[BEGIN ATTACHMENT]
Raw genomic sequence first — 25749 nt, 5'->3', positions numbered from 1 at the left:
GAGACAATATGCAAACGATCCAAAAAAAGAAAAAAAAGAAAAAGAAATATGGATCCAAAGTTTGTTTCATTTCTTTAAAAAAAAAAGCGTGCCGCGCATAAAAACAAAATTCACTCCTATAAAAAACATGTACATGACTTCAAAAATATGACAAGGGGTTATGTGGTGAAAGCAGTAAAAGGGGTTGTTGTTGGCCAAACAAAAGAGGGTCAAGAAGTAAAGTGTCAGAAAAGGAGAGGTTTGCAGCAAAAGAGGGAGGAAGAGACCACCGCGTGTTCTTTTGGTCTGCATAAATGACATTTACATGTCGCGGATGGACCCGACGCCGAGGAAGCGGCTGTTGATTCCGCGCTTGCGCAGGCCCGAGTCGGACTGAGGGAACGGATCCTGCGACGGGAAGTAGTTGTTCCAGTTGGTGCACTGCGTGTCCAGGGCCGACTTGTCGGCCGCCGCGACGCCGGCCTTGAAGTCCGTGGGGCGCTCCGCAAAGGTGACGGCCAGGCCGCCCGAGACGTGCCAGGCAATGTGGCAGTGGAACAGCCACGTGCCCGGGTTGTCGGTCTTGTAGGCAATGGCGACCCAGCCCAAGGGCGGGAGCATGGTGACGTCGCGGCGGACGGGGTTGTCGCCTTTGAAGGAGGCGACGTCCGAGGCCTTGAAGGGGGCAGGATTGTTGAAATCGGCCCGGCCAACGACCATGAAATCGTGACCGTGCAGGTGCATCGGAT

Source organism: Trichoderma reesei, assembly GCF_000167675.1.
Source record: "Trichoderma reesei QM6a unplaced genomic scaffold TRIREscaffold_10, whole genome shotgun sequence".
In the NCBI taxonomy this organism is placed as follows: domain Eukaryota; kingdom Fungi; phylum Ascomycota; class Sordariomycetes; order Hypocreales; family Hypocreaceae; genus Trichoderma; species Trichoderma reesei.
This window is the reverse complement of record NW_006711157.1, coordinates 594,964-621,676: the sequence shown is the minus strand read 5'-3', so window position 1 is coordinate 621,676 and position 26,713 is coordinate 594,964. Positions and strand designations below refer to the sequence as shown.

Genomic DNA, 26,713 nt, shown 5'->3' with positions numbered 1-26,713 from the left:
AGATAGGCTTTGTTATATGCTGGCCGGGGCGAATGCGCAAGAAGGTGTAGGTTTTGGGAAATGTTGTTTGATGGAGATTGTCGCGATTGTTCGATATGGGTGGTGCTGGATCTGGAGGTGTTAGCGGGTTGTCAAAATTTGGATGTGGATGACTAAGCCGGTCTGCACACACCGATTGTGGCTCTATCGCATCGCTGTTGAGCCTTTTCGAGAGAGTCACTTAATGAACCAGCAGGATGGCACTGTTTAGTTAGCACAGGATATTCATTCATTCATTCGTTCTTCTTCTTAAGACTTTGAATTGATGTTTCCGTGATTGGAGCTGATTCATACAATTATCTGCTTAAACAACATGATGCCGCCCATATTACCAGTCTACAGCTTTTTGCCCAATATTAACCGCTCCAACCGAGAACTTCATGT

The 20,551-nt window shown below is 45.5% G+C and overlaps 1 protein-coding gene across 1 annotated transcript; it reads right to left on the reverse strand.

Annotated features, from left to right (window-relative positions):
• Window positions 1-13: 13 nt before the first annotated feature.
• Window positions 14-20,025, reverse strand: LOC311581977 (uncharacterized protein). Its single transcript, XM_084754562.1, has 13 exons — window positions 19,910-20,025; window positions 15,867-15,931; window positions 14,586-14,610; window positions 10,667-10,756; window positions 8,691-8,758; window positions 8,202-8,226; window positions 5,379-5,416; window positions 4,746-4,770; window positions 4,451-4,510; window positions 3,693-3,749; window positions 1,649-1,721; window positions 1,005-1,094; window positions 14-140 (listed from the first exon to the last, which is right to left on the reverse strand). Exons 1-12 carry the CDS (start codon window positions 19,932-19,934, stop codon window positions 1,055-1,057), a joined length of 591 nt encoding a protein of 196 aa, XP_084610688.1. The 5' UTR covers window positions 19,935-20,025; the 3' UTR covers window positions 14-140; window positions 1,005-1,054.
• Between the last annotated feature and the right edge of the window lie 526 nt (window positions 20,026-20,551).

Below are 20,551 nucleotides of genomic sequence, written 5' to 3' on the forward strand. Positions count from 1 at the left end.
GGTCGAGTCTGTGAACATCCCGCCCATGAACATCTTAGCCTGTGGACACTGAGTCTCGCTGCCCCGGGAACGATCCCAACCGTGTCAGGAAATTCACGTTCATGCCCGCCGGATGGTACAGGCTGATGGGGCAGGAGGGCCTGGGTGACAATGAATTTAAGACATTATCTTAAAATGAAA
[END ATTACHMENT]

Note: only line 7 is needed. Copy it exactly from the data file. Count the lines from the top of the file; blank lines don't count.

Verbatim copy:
Genomic DNA, 26,713 nt, shown 5'->3' with positions numbered 1-26,713 from the left: